3. Using a Kotatsu in Japan

Heated carpets are self-explanatory and in general, don’t consume much energy. They’re mats that go under a carpet or rug, but you could try to use the heated carpet on its own if it’s all you have. Kotatsu is a convenient, quintessentially Japanese item. It’s a special wooden table that has a heater built underneath. The top of the table is not connected to the base. It can be moved so that a blanket specially made for safe use with the kotatsu can be placed between the base and the table top. Then you can sit on the floor, underneath the heated blanket of the kotatsu. Cool! Back in the day, the heating source was charcoal. But nowadays, kotatsu tables are electric. The upside of these tables is that they consume very little energy. The downside is that they don’t heat up the surrounding area, so you’ll only be warm as long as you’re under the blanket. 

Finally, you can somewhat insulate your home or apartment with supplies from hardware stores or even dollar stores. You can buy special tape or plastic to seal drafty windows or doors. There is also foam you can purchase to seal gaps underneath doors or between doors and their frames. This could help a lot by stopping whatever heat is produced from escaping and keeping cold air out. 

What Does Japan Offer During Winter?

If you don’t live in Japan, but you’re dreaming of coming, you may be wondering if it’s worth visiting in the winter. The answer is a resounding yes! If you live in Japan, don’t let the frigid, winter temperatures keep you indoors. Japan is a country that has beautiful experiences to offer in each four season. In fact, one of the best aspects of Japanese culture is its celebration of seasonality (check out our article on the best winter destinations in Japan).

Certain areas of Japan turn into picturesque, winter wonderlands when covered with snow. Notable destinations are Shirakawa-go in Gifu, Nikko, and Hokkaido. Near the start of every February, a renowned Snow Festival is held in Sapporo. It’s called Yuki Matsuri in Japanese, and it’s most famous for its grand ice sculpture contest. The festival was canceled the last few years due to COVID. It seems it will take place this year, but some sites state that the ice sculptor contest has been canceled. If you’re thinking of traveling to Sapporo for the festival, be sure to keep up with the latest updates.

Another wonderful place to visit during winter is Ginzan Onsen in Gifu, a famous onsen town that partially inspired scenes in the film Spirited Away. If it’s prohibitively expensive to stay in one of the ryokan, you could still enjoy one of the onsens as a visitor. Onsen in general are best enjoyed in the winter. A steamy bath in the chilly winter air is a sensational combination for the body. After your bath, you can warm your soul with the delicious food options most popular in the winter. 

Finally, and maybe most obviously, skiing in Japan is a popular activity to enjoy during winter. It’s even considered world-class for skiing! Being the furthest north, Hokkaido has some of the most well-known and frequented ski resorts. These include Niseko, Furano and Kiroro. These resorts offer activities from heli-skiing to cat skiing at all experience levels and the light, dry snow powder that avid skiers covet most. Aomori and Yamagata’s prefectures also have great resorts. If you’re looking for skiing that’s closer to Tokyo, Nagano has some famous ski resorts such as Hakuba, Shiga Kogen—Japan’s highest ski resort—and Nozawa Onsen!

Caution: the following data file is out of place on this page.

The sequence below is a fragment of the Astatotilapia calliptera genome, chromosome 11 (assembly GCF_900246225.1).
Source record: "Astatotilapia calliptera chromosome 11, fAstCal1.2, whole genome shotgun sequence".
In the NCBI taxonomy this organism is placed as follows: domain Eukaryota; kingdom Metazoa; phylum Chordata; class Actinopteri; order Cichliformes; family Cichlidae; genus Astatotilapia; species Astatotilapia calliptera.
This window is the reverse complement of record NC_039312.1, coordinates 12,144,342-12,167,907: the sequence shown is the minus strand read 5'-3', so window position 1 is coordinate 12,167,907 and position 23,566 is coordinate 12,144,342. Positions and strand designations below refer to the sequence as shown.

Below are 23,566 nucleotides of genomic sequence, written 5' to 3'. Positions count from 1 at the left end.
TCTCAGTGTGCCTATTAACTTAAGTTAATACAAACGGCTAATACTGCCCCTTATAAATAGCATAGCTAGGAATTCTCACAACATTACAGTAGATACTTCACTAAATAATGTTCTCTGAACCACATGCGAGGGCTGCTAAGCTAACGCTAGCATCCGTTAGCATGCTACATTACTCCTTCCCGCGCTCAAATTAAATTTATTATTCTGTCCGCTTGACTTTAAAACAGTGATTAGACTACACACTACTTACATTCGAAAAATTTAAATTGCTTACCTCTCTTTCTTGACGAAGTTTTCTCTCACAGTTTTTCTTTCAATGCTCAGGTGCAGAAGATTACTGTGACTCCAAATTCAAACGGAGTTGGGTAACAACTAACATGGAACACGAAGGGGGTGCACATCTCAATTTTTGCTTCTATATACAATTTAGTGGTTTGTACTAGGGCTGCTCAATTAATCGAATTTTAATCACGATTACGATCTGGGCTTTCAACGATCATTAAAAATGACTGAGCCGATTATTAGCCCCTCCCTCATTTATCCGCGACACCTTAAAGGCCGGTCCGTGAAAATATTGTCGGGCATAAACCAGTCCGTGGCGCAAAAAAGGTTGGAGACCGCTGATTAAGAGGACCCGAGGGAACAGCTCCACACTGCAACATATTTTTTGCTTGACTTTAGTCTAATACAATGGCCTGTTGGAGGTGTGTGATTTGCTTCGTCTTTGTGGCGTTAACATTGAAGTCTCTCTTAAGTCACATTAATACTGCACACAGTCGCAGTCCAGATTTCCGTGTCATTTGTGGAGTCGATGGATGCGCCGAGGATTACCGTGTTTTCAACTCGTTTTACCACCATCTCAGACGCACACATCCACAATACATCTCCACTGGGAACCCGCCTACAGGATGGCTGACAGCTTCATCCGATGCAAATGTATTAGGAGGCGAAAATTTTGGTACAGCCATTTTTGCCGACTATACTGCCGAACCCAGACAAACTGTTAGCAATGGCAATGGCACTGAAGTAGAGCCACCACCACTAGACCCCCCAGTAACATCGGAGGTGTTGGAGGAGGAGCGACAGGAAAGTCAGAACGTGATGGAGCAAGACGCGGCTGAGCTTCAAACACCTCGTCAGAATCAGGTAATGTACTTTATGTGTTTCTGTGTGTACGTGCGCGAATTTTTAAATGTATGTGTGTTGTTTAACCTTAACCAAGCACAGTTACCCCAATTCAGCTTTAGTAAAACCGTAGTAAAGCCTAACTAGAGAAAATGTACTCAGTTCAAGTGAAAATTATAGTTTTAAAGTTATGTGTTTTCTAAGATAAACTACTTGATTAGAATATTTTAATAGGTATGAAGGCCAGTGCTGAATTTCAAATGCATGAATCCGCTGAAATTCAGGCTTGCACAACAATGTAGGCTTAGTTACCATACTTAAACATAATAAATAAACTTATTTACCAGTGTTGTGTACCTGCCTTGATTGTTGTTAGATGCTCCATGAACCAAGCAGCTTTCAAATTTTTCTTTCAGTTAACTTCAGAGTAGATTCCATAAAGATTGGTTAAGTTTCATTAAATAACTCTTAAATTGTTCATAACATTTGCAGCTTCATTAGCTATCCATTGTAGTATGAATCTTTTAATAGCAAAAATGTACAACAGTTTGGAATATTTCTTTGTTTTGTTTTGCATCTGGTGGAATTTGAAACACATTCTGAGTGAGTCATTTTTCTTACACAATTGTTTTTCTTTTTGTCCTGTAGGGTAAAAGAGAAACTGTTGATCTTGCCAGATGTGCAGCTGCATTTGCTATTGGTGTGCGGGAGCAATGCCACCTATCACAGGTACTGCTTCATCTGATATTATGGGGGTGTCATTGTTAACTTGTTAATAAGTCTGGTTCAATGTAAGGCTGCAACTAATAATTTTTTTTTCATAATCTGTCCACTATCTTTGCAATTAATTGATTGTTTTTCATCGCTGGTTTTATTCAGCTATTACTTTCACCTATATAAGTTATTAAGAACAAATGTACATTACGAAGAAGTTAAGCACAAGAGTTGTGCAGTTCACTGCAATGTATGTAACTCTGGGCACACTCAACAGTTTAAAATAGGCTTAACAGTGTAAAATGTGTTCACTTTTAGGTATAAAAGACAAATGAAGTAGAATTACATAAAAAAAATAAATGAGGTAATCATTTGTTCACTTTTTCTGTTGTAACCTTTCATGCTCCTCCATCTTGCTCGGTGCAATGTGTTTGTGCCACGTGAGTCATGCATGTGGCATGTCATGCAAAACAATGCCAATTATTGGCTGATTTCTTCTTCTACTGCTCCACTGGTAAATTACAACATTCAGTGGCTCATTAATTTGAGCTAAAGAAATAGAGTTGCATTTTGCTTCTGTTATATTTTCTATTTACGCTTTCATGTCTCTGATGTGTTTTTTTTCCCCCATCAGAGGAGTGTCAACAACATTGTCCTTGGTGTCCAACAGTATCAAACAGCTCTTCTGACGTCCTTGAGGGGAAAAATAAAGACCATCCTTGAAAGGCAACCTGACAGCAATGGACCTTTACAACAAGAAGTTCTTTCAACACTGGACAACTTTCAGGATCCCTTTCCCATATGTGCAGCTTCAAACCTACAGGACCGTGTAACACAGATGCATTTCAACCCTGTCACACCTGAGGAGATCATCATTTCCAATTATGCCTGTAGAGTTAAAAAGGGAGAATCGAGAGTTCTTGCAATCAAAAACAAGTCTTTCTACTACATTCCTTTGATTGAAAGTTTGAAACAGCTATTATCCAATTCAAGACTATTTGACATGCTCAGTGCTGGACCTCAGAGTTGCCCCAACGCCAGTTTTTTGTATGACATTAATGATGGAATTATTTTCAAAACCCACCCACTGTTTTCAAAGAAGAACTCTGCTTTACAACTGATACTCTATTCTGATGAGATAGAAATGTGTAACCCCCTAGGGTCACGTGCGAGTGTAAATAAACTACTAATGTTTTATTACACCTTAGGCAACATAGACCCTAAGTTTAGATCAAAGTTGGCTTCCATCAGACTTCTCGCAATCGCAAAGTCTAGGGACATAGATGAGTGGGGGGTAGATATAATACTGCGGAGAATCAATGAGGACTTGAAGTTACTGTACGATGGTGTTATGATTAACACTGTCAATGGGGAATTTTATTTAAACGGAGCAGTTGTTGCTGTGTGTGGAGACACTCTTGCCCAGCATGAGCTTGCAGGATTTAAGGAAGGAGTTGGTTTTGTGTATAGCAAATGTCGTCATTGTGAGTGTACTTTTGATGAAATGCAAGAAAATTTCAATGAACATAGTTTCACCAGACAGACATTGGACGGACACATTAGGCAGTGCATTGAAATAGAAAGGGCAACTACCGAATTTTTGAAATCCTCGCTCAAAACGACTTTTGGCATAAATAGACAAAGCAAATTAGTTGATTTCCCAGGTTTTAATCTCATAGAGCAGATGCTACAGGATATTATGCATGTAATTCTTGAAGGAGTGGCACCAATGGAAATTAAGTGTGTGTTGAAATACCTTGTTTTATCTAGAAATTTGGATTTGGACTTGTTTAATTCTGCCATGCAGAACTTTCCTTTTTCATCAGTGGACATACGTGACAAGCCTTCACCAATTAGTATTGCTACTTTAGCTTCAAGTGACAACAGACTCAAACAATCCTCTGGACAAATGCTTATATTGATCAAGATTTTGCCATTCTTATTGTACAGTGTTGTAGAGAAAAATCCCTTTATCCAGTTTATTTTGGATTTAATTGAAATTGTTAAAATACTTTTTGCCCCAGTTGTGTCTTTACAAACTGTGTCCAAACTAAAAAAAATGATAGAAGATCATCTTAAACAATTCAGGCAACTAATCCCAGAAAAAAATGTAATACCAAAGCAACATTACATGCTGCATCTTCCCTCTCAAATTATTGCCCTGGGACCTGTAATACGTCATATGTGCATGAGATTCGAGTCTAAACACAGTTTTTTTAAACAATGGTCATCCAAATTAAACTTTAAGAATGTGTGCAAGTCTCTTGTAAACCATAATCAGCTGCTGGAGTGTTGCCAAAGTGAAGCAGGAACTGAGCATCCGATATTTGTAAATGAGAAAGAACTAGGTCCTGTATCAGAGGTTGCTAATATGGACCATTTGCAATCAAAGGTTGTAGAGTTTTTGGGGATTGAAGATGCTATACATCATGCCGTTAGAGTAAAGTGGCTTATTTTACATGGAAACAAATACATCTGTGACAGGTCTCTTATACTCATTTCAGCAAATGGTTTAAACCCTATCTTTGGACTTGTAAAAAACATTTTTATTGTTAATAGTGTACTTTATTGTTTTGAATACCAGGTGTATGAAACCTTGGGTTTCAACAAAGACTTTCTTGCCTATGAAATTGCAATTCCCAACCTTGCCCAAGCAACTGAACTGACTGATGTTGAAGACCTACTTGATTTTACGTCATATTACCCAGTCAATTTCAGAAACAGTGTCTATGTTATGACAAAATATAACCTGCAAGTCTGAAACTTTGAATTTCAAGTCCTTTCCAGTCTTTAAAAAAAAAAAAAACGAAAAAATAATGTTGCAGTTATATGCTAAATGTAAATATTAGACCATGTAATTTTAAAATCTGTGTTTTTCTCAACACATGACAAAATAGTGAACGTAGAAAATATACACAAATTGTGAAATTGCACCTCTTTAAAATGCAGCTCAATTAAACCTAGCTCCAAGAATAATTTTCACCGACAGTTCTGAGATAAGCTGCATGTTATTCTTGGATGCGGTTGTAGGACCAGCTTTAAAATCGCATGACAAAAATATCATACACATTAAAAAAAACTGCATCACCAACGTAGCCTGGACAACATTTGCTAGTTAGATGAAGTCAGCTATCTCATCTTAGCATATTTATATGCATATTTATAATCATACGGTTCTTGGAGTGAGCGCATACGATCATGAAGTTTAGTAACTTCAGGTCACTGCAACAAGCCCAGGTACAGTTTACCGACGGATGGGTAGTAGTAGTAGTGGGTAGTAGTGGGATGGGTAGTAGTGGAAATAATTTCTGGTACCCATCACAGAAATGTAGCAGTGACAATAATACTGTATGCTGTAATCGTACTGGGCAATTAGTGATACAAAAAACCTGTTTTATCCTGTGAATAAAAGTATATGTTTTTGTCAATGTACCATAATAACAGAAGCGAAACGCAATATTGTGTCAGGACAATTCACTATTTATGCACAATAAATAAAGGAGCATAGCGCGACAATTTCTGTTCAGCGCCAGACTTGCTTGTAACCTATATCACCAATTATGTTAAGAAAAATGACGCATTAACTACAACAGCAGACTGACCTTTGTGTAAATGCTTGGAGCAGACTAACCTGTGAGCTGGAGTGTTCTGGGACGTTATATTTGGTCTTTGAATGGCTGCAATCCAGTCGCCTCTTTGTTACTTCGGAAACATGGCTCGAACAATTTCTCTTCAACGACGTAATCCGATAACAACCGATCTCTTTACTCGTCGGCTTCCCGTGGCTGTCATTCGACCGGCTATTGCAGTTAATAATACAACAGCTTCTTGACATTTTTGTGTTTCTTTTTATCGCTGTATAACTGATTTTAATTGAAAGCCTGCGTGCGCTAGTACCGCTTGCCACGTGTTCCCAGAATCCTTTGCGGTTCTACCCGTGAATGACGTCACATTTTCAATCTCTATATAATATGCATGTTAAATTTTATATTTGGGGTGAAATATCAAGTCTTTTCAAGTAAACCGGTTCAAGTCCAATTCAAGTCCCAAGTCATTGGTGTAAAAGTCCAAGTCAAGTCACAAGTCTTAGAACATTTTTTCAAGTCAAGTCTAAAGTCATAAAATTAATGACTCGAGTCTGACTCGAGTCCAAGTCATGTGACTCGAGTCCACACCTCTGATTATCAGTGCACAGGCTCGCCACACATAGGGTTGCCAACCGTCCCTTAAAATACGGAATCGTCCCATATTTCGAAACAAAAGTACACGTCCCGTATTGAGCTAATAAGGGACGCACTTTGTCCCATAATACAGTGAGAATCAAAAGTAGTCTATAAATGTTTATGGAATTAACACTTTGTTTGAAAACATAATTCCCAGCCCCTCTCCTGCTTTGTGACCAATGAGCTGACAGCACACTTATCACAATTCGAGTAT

Check out: Best Onsen Destinations in Japan

Food to Eat During Winter in Japan

1. Chanko 

By far the most popular Japanese dish in winter is nabemono, Japanese hot pot, and there are a variety of nabe to tickle every fancy. Chanko nabe is a rich, high-calorie hotpot famously eaten by sumo wrestlers to gain and maintain weight. But of course, it can be enjoyed by anyone.

2. Shabu shabu

Shabu shabu is a lighter hotpot where you cook thin strips of meat and sliced vegetables in front of you in a broth of your choice. Then there’s my favorite—sukiyaki, a sweet and savory hotpot of beef strips, vegetables, and tofu. 

3. Oden

The last nabemono I’ll list is oden, a dish of ingredients like daikon, fishcakes and boiled eggs simmered in a light, dashi broth. You can even find this at convenience stores like 7-Eleven in the winter. I’m not from Japan, but nabemono is a comfort food for me. I think that’s a testament to how good it is. 

Nabemono can be enjoyed in restaurants or at home, while you’re sitting under your kotatsu. Not only is it a great way to warm yourself up, but hotpot is meant to be eaten with others, which makes it even more specials.

Other winter foods to enjoy include miso ramen, lamb hotpot (both dishes are from Hokkaido), and roasted sweet potato (yakiimo).

Conclusion

Winter in Japan can seem daunting, especially if you grew up in a warmer country. The varied geography of the Japanese islands also means there is a diverse range of temperatures in the winter. Figuring out what you need to best navigate this season in a foreign country can take a lot of trial and error, time and money.  But Japan has so much to offer residents and visitors alike during its coldest months! Seeing Sapporo and eating Shiroi Koibito at the height of winter, for example, is an unforgettable experience. So whether it’s how to outfit yourself or your home, or what activities can liven the frigid days and nights, hopefully, this article helps you survive and even indulge yourself in winter in Japan. 

Wish to learn more about living in Japan? Check out our blog articles for more tips! Winter is also a good time to study Japanese in Tokyo! Click the button below to check out our intensive short-term Japanese Course!

Check out a similar article: How to Beat the Summer Heat in Japan

When does winter start in Japan?

Winter in Japan starts in December and goes until around mid-March.

How cold does winter get in Japan?

Winter in Japan starts in December and goes until around mid-March. Temperatures can easily range from 25°F (-4°C) in the northern Hokkaido and Tohoku regions to 45°F (7°C) or higher in the southernmost Kyushu region. Tokyo has fairly mild winters with the coldest month, January, averaging just  41°F (5°C).

Is there snow in Japan?

Heavy snow is common in the north and in mountainous areas, while lighter snowfalls blanket the rest of Japan (but don’t expect to see hardly any in Okinawa).